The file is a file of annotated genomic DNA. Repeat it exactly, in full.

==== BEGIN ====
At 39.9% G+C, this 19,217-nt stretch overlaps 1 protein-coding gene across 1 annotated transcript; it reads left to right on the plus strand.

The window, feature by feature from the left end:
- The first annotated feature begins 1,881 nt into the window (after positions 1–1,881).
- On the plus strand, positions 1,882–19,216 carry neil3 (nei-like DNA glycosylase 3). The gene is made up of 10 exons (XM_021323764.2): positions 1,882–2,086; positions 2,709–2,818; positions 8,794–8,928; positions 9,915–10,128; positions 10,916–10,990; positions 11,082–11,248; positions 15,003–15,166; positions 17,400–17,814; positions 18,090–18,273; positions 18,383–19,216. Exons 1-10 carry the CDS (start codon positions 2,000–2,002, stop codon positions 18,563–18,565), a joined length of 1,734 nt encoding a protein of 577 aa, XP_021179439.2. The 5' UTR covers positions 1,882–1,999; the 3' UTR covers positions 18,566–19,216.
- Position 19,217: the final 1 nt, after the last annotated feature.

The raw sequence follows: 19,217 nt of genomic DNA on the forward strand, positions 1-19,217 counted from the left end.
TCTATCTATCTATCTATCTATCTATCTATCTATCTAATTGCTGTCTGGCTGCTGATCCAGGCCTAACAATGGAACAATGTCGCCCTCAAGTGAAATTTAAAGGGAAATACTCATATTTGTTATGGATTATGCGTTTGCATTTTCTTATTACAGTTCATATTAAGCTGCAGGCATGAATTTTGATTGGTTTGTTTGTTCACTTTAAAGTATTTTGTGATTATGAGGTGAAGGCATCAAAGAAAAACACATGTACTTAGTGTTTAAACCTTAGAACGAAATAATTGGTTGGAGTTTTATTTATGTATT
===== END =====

At 39.9% G+C, this 19,217-nt stretch overlaps 1 protein-coding gene across 1 annotated transcript; it reads left to right on the plus strand.

The window, feature by feature from the left end:
- The first annotated feature begins 1,881 nt into the window (after positions 1–1,881).
- On the plus strand, positions 1,882–19,216 carry neil3 (nei-like DNA glycosylase 3). The gene is made up of 10 exons (XM_021323764.2): positions 1,882–2,086; positions 2,709–2,818; positions 8,794–8,928; positions 9,915–10,128; positions 10,916–10,990; positions 11,082–11,248; positions 15,003–15,166; positions 17,400–17,814; positions 18,090–18,273; positions 18,383–19,216. Exons 1-10 carry the CDS (start codon positions 2,000–2,002, stop codon positions 18,563–18,565), a joined length of 1,734 nt encoding a protein of 577 aa, XP_021179439.2. The 5' UTR covers positions 1,882–1,999; the 3' UTR covers positions 18,566–19,216.
- Position 19,217: the final 1 nt, after the last annotated feature.

The raw sequence follows: 19,217 nt of genomic DNA on the forward strand, positions 1-19,217 counted from the left end.
TCTATCTATCTATCTATCTATCTATCTATCTATCTAATTGCTGTCTGGCTGCTGATCCAGGCCTAACAATGGAACAATGTCGCCCTCAAGTGAAATTTAAAGGGAAATACTCATATTTGTTATGGATTATGCGTTTGCATTTTCTTATTACAGTTCATATTAAGCTGCAGGCATGAATTTTGATTGGTTTGTTTGTTCACTTTAAAGTATTTTGTGATTATGAGGTGAAGGCATCAAAGAAAAACACATGTACTTAGTGTTTAAACCTTAGAACGAAATAATTGGTTGGAGTTTTATTTATGTATT